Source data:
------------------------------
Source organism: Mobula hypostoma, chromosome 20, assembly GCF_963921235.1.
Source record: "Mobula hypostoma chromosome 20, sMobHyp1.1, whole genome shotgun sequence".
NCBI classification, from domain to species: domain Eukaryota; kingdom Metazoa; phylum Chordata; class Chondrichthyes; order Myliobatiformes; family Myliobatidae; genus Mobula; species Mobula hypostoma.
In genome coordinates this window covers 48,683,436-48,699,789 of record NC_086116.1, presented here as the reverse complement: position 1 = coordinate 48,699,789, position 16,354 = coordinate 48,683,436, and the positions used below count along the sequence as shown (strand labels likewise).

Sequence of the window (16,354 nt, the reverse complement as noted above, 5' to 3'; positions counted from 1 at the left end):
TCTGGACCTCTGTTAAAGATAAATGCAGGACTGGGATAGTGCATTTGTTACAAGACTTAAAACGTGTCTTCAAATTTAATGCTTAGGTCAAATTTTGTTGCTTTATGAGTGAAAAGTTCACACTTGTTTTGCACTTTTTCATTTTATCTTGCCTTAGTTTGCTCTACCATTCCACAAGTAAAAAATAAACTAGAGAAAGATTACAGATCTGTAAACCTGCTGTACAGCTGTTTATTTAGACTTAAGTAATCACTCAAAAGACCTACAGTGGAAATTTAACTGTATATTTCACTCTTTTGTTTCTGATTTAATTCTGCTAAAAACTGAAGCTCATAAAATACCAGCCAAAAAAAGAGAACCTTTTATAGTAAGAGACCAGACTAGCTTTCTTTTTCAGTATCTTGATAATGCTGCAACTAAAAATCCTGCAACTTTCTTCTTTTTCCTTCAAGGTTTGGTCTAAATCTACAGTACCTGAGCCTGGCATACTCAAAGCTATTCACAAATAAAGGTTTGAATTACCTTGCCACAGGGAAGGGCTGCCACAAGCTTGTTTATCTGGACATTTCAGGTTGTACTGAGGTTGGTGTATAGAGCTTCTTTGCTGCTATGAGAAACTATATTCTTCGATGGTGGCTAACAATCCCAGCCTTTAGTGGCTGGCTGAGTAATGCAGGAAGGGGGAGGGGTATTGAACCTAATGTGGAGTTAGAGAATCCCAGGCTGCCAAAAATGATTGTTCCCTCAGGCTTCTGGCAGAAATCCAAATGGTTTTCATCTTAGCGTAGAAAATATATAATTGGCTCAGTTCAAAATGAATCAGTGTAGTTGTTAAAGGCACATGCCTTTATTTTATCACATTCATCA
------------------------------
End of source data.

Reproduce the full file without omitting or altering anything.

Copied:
Source organism: Mobula hypostoma, chromosome 20, assembly GCF_963921235.1.
Source record: "Mobula hypostoma chromosome 20, sMobHyp1.1, whole genome shotgun sequence".
NCBI classification, from domain to species: domain Eukaryota; kingdom Metazoa; phylum Chordata; class Chondrichthyes; order Myliobatiformes; family Myliobatidae; genus Mobula; species Mobula hypostoma.
In genome coordinates this window covers 48,683,436-48,699,789 of record NC_086116.1, presented here as the reverse complement: position 1 = coordinate 48,699,789, position 16,354 = coordinate 48,683,436, and the positions used below count along the sequence as shown (strand labels likewise).

Sequence of the window (16,354 nt, the reverse complement as noted above, 5' to 3'; positions counted from 1 at the left end):
TCTGGACCTCTGTTAAAGATAAATGCAGGACTGGGATAGTGCATTTGTTACAAGACTTAAAACGTGTCTTCAAATTTAATGCTTAGGTCAAATTTTGTTGCTTTATGAGTGAAAAGTTCACACTTGTTTTGCACTTTTTCATTTTATCTTGCCTTAGTTTGCTCTACCATTCCACAAGTAAAAAATAAACTAGAGAAAGATTACAGATCTGTAAACCTGCTGTACAGCTGTTTATTTAGACTTAAGTAATCACTCAAAAGACCTACAGTGGAAATTTAACTGTATATTTCACTCTTTTGTTTCTGATTTAATTCTGCTAAAAACTGAAGCTCATAAAATACCAGCCAAAAAAAGAGAACCTTTTATAGTAAGAGACCAGACTAGCTTTCTTTTTCAGTATCTTGATAATGCTGCAACTAAAAATCCTGCAACTTTCTTCTTTTTCCTTCAAGGTTTGGTCTAAATCTACAGTACCTGAGCCTGGCATACTCAAAGCTATTCACAAATAAAGGTTTGAATTACCTTGCCACAGGGAAGGGCTGCCACAAGCTTGTTTATCTGGACATTTCAGGTTGTACTGAGGTTGGTGTATAGAGCTTCTTTGCTGCTATGAGAAACTATATTCTTCGATGGTGGCTAACAATCCCAGCCTTTAGTGGCTGGCTGAGTAATGCAGGAAGGGGGAGGGGTATTGAACCTAATGTGGAGTTAGAGAATCCCAGGCTGCCAAAAATGATTGTTCCCTCAGGCTTCTGGCAGAAATCCAAATGGTTTTCATCTTAGCGTAGAAAATATATAATTGGCTCAGTTCAAAATGAATCAGTGTAGTTGTTAAAGGCACATGCCTTTATTTTATCACATTCATCA